U.S. President Barack Obama holds a town hall to discuss reducing the debt and deficit at North Virginia Community College in Annandale, Virginia, on April 19, 2011. UPI/Roger L. Wollenberg | License Photo
WASHINGTON, June 1 (UPI) -- Republican House leaders met with President Barack Obama at the White House Wednesday and demanded detailed spending cuts before raising the debt ceiling.
After meeting with the entire GOP caucus, House Speaker John Boehner, R-Ohio, said he told Obama, "This is the moment. This is the window of opportunity when we deal with this on our own terms. ... Let's not kick the can down the road one more time ... If we're going to raise the debt limit, the spending cuts should exceed the increase in the debt limit."
Majority Leader Eric Cantor, R-Va., said Obama agreed that the debt must be tackled, but there is a "philosophical difference whether we should continue to pump money into this economy," The Washington Post reported.
On Tuesday, the House voted 318-97 against raising the debt ceiling, with almost half the Democrats joining all the Republicans.
Treasury Secretary Timothy Geithner says the federal government will default Aug. 2 without an increase in the ceiling, now $14.3 trillion.
Before the meeting, White House press secretary Jay Carney said Obama would stress lawmakers' duty to uphold U.S. "faith and credit."
Republicans had introduced the bill simply to have it defeated.
"This vote, based on legislation I've introduced, will and must fail," said Ways and Means Committee Chairman Dave Camp, R-Mich.
"This is a political stunt," said Rep. Chris Van Hollen of Maryland, the committee's senior Democrat.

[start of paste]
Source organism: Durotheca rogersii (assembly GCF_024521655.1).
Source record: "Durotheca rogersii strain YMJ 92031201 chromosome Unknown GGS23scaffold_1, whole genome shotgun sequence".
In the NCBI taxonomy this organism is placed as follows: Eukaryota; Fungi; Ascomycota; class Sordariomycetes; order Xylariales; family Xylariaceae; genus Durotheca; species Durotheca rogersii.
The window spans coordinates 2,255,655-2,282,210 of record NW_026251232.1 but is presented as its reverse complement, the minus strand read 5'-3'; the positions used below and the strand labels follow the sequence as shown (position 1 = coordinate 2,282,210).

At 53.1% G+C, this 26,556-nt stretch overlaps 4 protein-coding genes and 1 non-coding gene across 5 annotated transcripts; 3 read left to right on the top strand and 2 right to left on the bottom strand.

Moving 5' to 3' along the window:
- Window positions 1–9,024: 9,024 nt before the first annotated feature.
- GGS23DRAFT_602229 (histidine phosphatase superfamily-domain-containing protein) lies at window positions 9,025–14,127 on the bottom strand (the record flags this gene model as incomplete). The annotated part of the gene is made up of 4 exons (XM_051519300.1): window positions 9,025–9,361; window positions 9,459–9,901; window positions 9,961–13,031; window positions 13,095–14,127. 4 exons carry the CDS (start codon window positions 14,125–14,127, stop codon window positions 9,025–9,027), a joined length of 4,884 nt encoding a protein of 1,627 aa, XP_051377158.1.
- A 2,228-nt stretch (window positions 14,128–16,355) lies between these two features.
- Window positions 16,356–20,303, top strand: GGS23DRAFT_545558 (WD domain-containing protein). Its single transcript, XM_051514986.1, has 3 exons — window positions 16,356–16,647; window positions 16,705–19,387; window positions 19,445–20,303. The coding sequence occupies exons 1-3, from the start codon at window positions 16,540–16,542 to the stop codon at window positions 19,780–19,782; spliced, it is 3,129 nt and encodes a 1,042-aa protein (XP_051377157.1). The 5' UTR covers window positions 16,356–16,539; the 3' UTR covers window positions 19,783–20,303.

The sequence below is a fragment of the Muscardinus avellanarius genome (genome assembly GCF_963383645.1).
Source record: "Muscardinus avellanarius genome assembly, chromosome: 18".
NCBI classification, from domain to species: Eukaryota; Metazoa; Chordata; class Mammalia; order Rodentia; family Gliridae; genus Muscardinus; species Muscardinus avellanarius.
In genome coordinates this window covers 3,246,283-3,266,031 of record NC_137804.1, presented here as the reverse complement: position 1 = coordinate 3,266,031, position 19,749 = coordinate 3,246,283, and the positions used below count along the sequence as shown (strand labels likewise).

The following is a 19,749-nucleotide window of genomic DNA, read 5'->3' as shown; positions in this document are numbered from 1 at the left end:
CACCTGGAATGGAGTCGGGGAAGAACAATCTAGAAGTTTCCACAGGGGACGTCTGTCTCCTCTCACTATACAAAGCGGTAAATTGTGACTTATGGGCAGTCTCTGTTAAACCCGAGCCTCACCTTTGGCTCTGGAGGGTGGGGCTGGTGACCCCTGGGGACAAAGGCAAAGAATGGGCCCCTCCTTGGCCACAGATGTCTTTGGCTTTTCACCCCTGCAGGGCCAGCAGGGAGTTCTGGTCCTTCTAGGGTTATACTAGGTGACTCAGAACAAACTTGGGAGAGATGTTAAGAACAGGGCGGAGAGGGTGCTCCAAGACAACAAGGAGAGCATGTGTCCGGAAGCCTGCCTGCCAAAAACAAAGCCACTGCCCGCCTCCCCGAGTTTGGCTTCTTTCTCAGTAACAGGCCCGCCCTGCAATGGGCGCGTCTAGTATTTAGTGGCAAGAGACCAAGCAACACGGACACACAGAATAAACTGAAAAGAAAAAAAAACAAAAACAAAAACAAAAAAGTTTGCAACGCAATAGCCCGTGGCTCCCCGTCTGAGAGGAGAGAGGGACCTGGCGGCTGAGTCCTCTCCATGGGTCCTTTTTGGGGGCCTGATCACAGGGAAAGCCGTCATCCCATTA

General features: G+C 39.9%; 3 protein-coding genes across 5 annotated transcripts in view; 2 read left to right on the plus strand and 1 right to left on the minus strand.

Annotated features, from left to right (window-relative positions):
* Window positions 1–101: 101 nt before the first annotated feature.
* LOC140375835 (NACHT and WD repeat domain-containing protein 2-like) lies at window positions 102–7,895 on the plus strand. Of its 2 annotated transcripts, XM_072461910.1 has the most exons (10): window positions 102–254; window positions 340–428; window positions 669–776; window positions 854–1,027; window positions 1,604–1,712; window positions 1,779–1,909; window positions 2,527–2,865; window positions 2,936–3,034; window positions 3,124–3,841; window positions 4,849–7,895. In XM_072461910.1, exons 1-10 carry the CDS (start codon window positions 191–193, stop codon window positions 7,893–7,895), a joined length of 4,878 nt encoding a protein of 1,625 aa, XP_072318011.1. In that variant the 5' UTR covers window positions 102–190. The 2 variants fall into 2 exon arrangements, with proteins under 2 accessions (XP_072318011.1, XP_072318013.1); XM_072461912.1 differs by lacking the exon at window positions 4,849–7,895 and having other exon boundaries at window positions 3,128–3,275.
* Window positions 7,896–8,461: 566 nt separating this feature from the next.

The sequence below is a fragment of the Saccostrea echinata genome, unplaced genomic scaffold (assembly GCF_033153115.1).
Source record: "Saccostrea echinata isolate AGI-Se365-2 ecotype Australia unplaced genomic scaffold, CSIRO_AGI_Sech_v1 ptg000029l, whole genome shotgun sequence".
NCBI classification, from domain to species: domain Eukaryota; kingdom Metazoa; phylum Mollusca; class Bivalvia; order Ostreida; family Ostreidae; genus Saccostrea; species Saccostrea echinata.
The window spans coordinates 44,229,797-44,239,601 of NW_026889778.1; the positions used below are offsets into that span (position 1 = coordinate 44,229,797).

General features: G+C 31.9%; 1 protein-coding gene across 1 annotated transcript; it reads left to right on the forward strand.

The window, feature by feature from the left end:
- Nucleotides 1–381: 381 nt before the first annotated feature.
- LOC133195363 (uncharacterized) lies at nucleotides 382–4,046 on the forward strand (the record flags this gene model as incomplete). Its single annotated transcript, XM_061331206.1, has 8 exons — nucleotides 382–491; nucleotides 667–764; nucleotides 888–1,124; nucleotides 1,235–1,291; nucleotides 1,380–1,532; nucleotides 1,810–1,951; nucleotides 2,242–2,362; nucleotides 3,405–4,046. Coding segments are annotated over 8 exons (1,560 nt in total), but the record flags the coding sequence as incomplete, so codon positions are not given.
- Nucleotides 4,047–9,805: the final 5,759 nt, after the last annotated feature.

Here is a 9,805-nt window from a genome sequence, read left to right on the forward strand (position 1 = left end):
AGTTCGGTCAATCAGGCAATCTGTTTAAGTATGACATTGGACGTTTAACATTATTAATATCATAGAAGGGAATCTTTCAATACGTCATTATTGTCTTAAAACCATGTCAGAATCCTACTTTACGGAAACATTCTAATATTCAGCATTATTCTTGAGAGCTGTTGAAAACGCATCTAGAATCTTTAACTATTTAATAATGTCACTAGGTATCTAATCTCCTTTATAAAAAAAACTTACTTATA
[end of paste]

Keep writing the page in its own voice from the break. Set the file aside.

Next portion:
A federal default would be "calamitous," Carney said, responding to Republican critics who said they either didn't believe the government would default or didn't think a default would be a big deal.
Carney cited a Nov. 16, 1983, letter President Ronald Reagan sent to then-Senate Majority Leader Howard Baker, R-Tenn., demanding a debt-limit increase.
"Denigration of the full faith and credit of the United States would have substantial effects on the domestic financial markets and on the value of the dollar in exchange markets," Reagan's letter said. "The risks, the costs, the disruptions and the incalculable damage lead me to but one conclusion: The Senate must pass this legislation before the Congress adjourns."
"We agree with Ronald Reagan and many others that we cannot default on the full faith and credit of the United States," Carney said.
The White House has said a debt-limit increase is needed not only for new spending but also to cover Social Security checks, military pay and other obligations, including payments to creditors holding U.S. Treasury bonds.